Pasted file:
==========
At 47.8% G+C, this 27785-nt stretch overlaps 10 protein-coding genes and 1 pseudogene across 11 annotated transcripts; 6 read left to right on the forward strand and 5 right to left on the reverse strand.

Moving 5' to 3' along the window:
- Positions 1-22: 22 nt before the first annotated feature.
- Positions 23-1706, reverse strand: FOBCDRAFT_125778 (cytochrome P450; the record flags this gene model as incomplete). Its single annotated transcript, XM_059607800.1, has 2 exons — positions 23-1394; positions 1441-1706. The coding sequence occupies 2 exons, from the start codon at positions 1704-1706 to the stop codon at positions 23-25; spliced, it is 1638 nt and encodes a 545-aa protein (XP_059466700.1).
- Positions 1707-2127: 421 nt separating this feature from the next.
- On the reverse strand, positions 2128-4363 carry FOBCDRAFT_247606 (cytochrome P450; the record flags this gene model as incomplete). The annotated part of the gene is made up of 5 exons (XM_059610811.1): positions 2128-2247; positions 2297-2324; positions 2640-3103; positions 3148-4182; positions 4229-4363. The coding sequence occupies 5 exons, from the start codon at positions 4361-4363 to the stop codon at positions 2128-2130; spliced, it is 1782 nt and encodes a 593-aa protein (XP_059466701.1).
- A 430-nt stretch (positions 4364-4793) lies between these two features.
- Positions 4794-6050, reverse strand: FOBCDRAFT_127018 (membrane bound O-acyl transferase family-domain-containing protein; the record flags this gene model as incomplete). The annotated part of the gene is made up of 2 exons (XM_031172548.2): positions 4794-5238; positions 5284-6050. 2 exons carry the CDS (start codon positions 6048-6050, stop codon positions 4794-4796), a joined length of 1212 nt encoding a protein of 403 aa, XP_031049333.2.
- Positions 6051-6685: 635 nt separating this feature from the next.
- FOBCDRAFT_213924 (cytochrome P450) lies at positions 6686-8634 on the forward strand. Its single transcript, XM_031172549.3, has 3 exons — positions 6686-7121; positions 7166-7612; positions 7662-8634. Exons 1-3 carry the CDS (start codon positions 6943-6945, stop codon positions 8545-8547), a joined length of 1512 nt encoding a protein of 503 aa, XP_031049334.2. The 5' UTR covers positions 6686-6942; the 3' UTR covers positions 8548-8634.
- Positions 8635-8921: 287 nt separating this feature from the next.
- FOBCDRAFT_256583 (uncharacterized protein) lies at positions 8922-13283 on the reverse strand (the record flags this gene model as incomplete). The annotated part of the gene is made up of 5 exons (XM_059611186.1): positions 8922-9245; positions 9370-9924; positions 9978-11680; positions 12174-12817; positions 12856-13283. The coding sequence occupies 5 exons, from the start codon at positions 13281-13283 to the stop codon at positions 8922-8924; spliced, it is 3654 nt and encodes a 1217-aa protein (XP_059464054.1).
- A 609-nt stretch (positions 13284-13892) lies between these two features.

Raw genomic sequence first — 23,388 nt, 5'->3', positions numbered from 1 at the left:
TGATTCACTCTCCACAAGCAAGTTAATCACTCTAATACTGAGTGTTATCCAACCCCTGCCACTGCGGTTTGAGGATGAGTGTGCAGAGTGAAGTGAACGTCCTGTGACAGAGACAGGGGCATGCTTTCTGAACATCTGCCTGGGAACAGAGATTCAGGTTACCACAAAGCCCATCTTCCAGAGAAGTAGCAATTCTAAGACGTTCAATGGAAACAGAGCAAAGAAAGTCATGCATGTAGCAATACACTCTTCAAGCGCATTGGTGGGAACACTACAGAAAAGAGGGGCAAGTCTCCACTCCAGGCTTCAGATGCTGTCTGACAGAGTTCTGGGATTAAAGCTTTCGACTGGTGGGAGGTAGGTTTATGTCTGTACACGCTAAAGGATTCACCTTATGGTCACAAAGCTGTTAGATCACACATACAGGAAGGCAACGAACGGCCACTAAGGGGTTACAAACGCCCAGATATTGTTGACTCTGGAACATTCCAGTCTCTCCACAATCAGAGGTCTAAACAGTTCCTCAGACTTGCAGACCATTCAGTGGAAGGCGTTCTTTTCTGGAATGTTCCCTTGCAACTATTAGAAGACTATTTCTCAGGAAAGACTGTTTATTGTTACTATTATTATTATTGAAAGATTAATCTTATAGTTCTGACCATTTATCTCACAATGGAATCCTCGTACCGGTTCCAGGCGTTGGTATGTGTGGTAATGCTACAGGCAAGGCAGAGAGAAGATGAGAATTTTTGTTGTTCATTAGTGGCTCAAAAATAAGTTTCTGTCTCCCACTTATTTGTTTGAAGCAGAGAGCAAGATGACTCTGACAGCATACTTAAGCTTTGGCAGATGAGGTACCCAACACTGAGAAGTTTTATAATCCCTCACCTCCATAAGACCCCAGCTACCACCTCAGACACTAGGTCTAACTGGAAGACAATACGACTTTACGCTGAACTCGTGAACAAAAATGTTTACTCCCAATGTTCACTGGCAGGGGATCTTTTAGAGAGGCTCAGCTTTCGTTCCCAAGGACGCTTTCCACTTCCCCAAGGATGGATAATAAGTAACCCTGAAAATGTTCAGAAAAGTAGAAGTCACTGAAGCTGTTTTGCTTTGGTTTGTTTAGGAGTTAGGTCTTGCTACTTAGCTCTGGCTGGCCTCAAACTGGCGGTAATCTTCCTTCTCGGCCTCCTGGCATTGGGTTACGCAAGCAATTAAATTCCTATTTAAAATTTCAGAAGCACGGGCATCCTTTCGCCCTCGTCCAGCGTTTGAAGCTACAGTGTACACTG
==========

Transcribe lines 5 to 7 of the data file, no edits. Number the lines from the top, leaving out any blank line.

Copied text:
- Positions 1707-2127: 421 nt separating this feature from the next.
- On the reverse strand, positions 2128-4363 carry FOBCDRAFT_247606 (cytochrome P450; the record flags this gene model as incomplete). The annotated part of the gene is made up of 5 exons (XM_059610811.1): positions 2128-2247; positions 2297-2324; positions 2640-3103; positions 3148-4182; positions 4229-4363. The coding sequence occupies 5 exons, from the start codon at positions 4361-4363 to the stop codon at positions 2128-2130; spliced, it is 1782 nt and encodes a 593-aa protein (XP_059466701.1).
- A 430-nt stretch (positions 4364-4793) lies between these two features.